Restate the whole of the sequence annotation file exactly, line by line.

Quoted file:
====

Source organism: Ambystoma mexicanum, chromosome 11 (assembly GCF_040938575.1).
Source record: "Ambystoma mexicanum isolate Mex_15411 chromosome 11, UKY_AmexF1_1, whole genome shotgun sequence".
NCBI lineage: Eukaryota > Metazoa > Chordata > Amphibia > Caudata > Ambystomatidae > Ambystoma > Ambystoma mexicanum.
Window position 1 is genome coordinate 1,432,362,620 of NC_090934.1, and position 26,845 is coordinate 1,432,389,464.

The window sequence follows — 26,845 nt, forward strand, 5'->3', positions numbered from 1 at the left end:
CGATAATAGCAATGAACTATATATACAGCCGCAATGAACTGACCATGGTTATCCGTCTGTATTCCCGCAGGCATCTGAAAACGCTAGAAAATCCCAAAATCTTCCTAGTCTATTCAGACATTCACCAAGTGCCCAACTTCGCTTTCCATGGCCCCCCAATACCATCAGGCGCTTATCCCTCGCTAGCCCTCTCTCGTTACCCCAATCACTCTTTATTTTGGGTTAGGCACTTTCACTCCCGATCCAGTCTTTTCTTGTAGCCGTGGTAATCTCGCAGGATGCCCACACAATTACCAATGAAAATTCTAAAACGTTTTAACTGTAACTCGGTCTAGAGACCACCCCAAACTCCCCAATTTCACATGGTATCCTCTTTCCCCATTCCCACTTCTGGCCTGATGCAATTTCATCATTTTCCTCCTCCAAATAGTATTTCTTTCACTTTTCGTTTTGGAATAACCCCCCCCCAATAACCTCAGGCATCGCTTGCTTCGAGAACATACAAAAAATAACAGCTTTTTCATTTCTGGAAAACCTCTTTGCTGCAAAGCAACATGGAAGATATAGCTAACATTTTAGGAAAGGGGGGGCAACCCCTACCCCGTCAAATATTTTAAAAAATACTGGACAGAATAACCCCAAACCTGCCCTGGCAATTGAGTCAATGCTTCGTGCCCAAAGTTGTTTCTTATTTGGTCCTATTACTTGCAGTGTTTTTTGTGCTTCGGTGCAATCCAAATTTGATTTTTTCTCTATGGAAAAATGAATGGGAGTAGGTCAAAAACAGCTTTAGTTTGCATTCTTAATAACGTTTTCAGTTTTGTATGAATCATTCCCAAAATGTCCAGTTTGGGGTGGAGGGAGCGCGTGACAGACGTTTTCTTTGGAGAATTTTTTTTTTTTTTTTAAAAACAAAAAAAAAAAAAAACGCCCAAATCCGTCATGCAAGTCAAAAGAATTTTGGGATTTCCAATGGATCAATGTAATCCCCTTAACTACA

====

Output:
Source organism: Ambystoma mexicanum, chromosome 11 (assembly GCF_040938575.1).
Source record: "Ambystoma mexicanum isolate Mex_15411 chromosome 11, UKY_AmexF1_1, whole genome shotgun sequence".
NCBI lineage: Eukaryota > Metazoa > Chordata > Amphibia > Caudata > Ambystomatidae > Ambystoma > Ambystoma mexicanum.
Window position 1 is genome coordinate 1,432,362,620 of NC_090934.1, and position 26,845 is coordinate 1,432,389,464.

The window sequence follows — 26,845 nt, forward strand, 5'->3', positions numbered from 1 at the left end:
CGATAATAGCAATGAACTATATATACAGCCGCAATGAACTGACCATGGTTATCCGTCTGTATTCCCGCAGGCATCTGAAAACGCTAGAAAATCCCAAAATCTTCCTAGTCTATTCAGACATTCACCAAGTGCCCAACTTCGCTTTCCATGGCCCCCCAATACCATCAGGCGCTTATCCCTCGCTAGCCCTCTCTCGTTACCCCAATCACTCTTTATTTTGGGTTAGGCACTTTCACTCCCGATCCAGTCTTTTCTTGTAGCCGTGGTAATCTCGCAGGATGCCCACACAATTACCAATGAAAATTCTAAAACGTTTTAACTGTAACTCGGTCTAGAGACCACCCCAAACTCCCCAATTTCACATGGTATCCTCTTTCCCCATTCCCACTTCTGGCCTGATGCAATTTCATCATTTTCCTCCTCCAAATAGTATTTCTTTCACTTTTCGTTTTGGAATAACCCCCCCCCAATAACCTCAGGCATCGCTTGCTTCGAGAACATACAAAAAATAACAGCTTTTTCATTTCTGGAAAACCTCTTTGCTGCAAAGCAACATGGAAGATATAGCTAACATTTTAGGAAAGGGGGGGCAACCCCTACCCCGTCAAATATTTTAAAAAATACTGGACAGAATAACCCCAAACCTGCCCTGGCAATTGAGTCAATGCTTCGTGCCCAAAGTTGTTTCTTATTTGGTCCTATTACTTGCAGTGTTTTTTGTGCTTCGGTGCAATCCAAATTTGATTTTTTCTCTATGGAAAAATGAATGGGAGTAGGTCAAAAACAGCTTTAGTTTGCATTCTTAATAACGTTTTCAGTTTTGTATGAATCATTCCCAAAATGTCCAGTTTGGGGTGGAGGGAGCGCGTGACAGACGTTTTCTTTGGAGAATTTTTTTTTTTTTTTTAAAAACAAAAAAAAAAAAAAACGCCCAAATCCGTCATGCAAGTCAAAAGAATTTTGGGATTTCCAATGGATCAATGTAATCCCCTTAACTACA